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Before joining the ranks of the elementary science world, I held a variety of related roles and experiences. Early on, I taught first-year chemistry labs at a community college and did adjunct graduate coursework in science teaching methods. And I was a research chemist in the pulp and paper industry before ever setting foot in a K-12 classroom. I’ve also hosted science training locally, regionally, and nationally over the years.

But the role that lasted the longest was my 17 years as a high school chemistry and materials science teacher. After teaching in that setting for so many years, I needed a change. It wasn’t the students, whom I adored. It really boiled down to the fact that I had done all the chemistry problems many times over, and was simply bored.

One day in 2023, a local elementary school that I had ties to announced they had an opening for a fifth- and sixth-grade science teacher. Based on my experience, they convinced me to leave my high school job, and instead revamp and teach their fifth- and sixth-grade science curriculum. They also tacked on the duties of STEAM Director as well. It was a change of pace that I yearned for at that point in my career, and I accepted the offer.

Challenges change

The fundamental teaching goals in any science classroom are the same, no matter the grade. I think that most science teachers would agree that a science teacher’s job is exposing students to the language of science, generally through the students learning vocabulary and doing technical reading. We are also helping them develop lab skills, as well as teaching them how to observe and think.

As we encourage students to make observations and express them in scientific and artistic forms, we’re laying the foundation for each subsequent science course. My personal hope is that, through our lessons, we are collectively conveying our deep love and respect for what science offers about the world around us — and at the same time, helping the students actually learn (and not just regurgitate information).

When I was a high school chemistry teacher, I used to take it for granted that students had to take my class as a graduation requirement. In fact, my sense was that in almost every effort they made involving science — from AP coursework and after-school activities, to state testing, ACT and SAT performance, and college acceptance —many kids were working hard to better their college admission chances, rather than pursuing things they were truly passionate about, or loving the process of learning.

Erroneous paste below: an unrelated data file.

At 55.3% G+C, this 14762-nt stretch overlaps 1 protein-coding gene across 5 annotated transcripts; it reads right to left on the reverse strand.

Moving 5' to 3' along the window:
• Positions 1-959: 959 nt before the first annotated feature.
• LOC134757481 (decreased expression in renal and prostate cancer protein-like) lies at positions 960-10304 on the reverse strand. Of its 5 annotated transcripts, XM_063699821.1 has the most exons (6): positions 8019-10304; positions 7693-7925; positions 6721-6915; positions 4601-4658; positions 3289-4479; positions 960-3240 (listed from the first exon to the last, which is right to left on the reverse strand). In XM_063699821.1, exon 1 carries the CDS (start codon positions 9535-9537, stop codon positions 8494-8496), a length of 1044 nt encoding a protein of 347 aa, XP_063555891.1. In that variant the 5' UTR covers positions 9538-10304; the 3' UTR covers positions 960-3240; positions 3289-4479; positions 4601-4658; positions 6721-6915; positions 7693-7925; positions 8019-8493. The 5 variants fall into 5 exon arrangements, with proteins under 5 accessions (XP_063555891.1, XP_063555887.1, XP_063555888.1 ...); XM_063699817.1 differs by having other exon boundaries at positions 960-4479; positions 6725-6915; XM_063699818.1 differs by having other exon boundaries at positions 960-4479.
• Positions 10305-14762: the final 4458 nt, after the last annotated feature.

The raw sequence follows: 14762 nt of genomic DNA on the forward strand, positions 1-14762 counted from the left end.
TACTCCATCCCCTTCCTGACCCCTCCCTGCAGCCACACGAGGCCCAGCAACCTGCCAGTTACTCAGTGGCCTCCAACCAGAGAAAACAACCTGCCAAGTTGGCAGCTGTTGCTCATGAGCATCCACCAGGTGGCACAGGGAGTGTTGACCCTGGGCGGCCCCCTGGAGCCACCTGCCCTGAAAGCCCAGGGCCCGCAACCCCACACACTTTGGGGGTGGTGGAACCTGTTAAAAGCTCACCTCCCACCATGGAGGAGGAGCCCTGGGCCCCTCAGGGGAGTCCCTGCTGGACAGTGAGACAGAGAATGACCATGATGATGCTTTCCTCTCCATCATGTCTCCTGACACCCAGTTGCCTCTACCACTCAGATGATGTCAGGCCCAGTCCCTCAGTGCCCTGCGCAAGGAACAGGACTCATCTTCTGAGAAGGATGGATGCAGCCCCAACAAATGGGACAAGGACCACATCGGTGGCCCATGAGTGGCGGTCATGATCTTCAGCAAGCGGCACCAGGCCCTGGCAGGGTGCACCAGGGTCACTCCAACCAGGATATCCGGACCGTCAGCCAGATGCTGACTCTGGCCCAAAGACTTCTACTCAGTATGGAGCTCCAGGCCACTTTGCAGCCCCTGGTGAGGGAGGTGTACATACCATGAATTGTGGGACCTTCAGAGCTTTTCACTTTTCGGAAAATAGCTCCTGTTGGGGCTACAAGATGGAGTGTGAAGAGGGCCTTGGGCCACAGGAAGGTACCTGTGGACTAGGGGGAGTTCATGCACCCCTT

With fifth-and sixth-grade students, in contrast, the love of learning is still alive and visible each time they walk into class. At the same time, they can present their own challenges to teaching, and particularly for me. I quickly realized that they were in a different place in their educational development — even in the motor skills that lead into lab skills, for example. And most definitely, they are also in a different place in their emotional maturity. Additionally, as an elementary science teacher, I don’t have the same amount of contact with them as do their teachers in language arts, reading, and mathematics. Instead, we typically meet just once a week — and as an elective for the students.

Multiple perspectives

Now that I’ve taught at both ends of the K-12 spectrum, the biggest difference I see between teaching upper elementary and high school is how much easier it is to facilitate and encourage younger students’ excitement, wonder, and pure joy of learning. My experience in the classroom, as both an educator and science volunteer, is that most students in upper elementary grades are truly and whole-heartedly enthusiastic to learn about the world around them.

After 17 years of teaching “the big kids” (as I now call high school students), the changes that came when I started teaching upper elementary were quite drastic in many ways, and not so much in others. Surprisingly, it wasn’t the teaching of science that was the biggest change. The most difficult thing for me to wrap my head around was having to escort students everywhere — to and from special classes such as music, E-Lab, and wellness — but also, having recess every day in the blistering heat or the freezing cold (heat indices and wind chills always taken into consideration, of course). Outside of that, there aren’t many fundamental differences between teaching high school and upper elementary school.

Looking back on my years in the high school classroom, I realize that I had a very straightforward relationship with my students. I was not there to trick them or to try to catch them doing something wrong (my high school teaching career was in an all-boys school). While they were loud and obnoxious some days (think homecoming!), they could also be sweet, kind, and vulnerable.

I made sure there were days where they did nothing but work on tough word problems, helping each other when they got stuck, but trudging on. This also helped them realize which topics and concepts they understood and where they were lacking. At every holiday or school event, I tried to dress up. I kept up with the accolades they’d earned outside of the classroom, and acknowledged that they were more than just my chemistry students.